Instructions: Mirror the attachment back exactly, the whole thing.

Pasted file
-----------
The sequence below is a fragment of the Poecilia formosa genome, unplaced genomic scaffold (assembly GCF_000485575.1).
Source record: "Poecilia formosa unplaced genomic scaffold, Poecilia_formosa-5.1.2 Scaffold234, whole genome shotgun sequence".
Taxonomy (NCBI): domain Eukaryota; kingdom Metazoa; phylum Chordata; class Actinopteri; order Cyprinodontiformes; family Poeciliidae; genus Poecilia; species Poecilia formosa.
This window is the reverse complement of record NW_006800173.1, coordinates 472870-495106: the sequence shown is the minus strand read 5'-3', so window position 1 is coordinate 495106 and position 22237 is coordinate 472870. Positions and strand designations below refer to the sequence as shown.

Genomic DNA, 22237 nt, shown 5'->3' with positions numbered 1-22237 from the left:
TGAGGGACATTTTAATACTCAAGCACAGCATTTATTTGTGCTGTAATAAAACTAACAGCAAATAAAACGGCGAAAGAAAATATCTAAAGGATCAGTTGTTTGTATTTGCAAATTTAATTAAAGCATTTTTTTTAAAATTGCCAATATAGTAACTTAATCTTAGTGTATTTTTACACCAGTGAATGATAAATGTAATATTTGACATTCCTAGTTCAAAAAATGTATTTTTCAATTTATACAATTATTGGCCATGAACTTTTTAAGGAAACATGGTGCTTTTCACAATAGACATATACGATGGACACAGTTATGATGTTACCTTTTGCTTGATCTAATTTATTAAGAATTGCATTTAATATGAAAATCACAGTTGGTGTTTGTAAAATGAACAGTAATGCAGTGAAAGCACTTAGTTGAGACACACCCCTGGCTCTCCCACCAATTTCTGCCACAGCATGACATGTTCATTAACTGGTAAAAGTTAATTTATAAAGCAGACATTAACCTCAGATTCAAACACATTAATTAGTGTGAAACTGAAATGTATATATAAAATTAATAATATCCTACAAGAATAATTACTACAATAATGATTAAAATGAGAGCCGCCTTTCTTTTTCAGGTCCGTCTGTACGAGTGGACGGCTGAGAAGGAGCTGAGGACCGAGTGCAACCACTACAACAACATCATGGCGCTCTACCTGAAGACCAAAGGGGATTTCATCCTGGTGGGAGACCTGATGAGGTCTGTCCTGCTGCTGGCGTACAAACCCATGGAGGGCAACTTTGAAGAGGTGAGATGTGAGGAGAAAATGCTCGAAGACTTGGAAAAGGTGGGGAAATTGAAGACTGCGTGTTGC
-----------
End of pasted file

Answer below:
The sequence below is a fragment of the Poecilia formosa genome, unplaced genomic scaffold (assembly GCF_000485575.1).
Source record: "Poecilia formosa unplaced genomic scaffold, Poecilia_formosa-5.1.2 Scaffold234, whole genome shotgun sequence".
Taxonomy (NCBI): domain Eukaryota; kingdom Metazoa; phylum Chordata; class Actinopteri; order Cyprinodontiformes; family Poeciliidae; genus Poecilia; species Poecilia formosa.
This window is the reverse complement of record NW_006800173.1, coordinates 472870-495106: the sequence shown is the minus strand read 5'-3', so window position 1 is coordinate 495106 and position 22237 is coordinate 472870. Positions and strand designations below refer to the sequence as shown.

Genomic DNA, 22237 nt, shown 5'->3' with positions numbered 1-22237 from the left:
TGAGGGACATTTTAATACTCAAGCACAGCATTTATTTGTGCTGTAATAAAACTAACAGCAAATAAAACGGCGAAAGAAAATATCTAAAGGATCAGTTGTTTGTATTTGCAAATTTAATTAAAGCATTTTTTTTAAAATTGCCAATATAGTAACTTAATCTTAGTGTATTTTTACACCAGTGAATGATAAATGTAATATTTGACATTCCTAGTTCAAAAAATGTATTTTTCAATTTATACAATTATTGGCCATGAACTTTTTAAGGAAACATGGTGCTTTTCACAATAGACATATACGATGGACACAGTTATGATGTTACCTTTTGCTTGATCTAATTTATTAAGAATTGCATTTAATATGAAAATCACAGTTGGTGTTTGTAAAATGAACAGTAATGCAGTGAAAGCACTTAGTTGAGACACACCCCTGGCTCTCCCACCAATTTCTGCCACAGCATGACATGTTCATTAACTGGTAAAAGTTAATTTATAAAGCAGACATTAACCTCAGATTCAAACACATTAATTAGTGTGAAACTGAAATGTATATATAAAATTAATAATATCCTACAAGAATAATTACTACAATAATGATTAAAATGAGAGCCGCCTTTCTTTTTCAGGTCCGTCTGTACGAGTGGACGGCTGAGAAGGAGCTGAGGACCGAGTGCAACCACTACAACAACATCATGGCGCTCTACCTGAAGACCAAAGGGGATTTCATCCTGGTGGGAGACCTGATGAGGTCTGTCCTGCTGCTGGCGTACAAACCCATGGAGGGCAACTTTGAAGAGGTGAGATGTGAGGAGAAAATGCTCGAAGACTTGGAAAAGGTGGGGAAATTGAAGACTGCGTGTTGC